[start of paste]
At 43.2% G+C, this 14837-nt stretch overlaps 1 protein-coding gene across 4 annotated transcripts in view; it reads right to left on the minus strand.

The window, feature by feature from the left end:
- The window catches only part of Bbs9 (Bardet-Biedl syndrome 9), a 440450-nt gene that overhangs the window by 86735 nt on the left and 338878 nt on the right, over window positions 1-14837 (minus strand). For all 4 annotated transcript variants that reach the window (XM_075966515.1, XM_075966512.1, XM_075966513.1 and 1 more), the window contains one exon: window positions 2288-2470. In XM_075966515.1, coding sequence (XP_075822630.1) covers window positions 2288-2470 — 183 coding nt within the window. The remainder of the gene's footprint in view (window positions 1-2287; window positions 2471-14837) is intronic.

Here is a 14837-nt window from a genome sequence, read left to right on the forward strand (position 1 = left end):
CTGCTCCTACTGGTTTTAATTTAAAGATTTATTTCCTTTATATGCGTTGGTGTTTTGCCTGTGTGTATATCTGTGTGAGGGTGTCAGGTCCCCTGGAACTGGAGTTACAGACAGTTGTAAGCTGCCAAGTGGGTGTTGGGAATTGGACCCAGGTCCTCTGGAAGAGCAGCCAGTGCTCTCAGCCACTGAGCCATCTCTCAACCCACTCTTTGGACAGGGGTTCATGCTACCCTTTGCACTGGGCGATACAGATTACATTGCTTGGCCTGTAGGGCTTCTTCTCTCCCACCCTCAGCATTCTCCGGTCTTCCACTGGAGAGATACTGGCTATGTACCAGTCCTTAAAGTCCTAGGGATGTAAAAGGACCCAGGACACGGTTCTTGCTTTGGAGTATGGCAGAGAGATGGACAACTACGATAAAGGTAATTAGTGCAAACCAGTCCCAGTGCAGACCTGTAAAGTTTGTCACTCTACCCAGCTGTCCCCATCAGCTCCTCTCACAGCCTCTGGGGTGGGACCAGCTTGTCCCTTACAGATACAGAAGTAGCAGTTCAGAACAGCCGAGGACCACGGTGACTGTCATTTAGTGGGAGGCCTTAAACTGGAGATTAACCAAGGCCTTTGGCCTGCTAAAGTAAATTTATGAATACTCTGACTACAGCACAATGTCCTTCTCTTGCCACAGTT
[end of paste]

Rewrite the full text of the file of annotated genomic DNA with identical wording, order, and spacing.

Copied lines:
At 43.2% G+C, this 14837-nt stretch overlaps 1 protein-coding gene across 4 annotated transcripts in view; it reads right to left on the minus strand.

The window, feature by feature from the left end:
- The window catches only part of Bbs9 (Bardet-Biedl syndrome 9), a 440450-nt gene that overhangs the window by 86735 nt on the left and 338878 nt on the right, over window positions 1-14837 (minus strand). For all 4 annotated transcript variants that reach the window (XM_075966515.1, XM_075966512.1, XM_075966513.1 and 1 more), the window contains one exon: window positions 2288-2470. In XM_075966515.1, coding sequence (XP_075822630.1) covers window positions 2288-2470 — 183 coding nt within the window. The remainder of the gene's footprint in view (window positions 1-2287; window positions 2471-14837) is intronic.

Here is a 14837-nt window from a genome sequence, read left to right on the forward strand (position 1 = left end):
CTGCTCCTACTGGTTTTAATTTAAAGATTTATTTCCTTTATATGCGTTGGTGTTTTGCCTGTGTGTATATCTGTGTGAGGGTGTCAGGTCCCCTGGAACTGGAGTTACAGACAGTTGTAAGCTGCCAAGTGGGTGTTGGGAATTGGACCCAGGTCCTCTGGAAGAGCAGCCAGTGCTCTCAGCCACTGAGCCATCTCTCAACCCACTCTTTGGACAGGGGTTCATGCTACCCTTTGCACTGGGCGATACAGATTACATTGCTTGGCCTGTAGGGCTTCTTCTCTCCCACCCTCAGCATTCTCCGGTCTTCCACTGGAGAGATACTGGCTATGTACCAGTCCTTAAAGTCCTAGGGATGTAAAAGGACCCAGGACACGGTTCTTGCTTTGGAGTATGGCAGAGAGATGGACAACTACGATAAAGGTAATTAGTGCAAACCAGTCCCAGTGCAGACCTGTAAAGTTTGTCACTCTACCCAGCTGTCCCCATCAGCTCCTCTCACAGCCTCTGGGGTGGGACCAGCTTGTCCCTTACAGATACAGAAGTAGCAGTTCAGAACAGCCGAGGACCACGGTGACTGTCATTTAGTGGGAGGCCTTAAACTGGAGATTAACCAAGGCCTTTGGCCTGCTAAAGTAAATTTATGAATACTCTGACTACAGCACAATGTCCTTCTCTTGCCACAGTT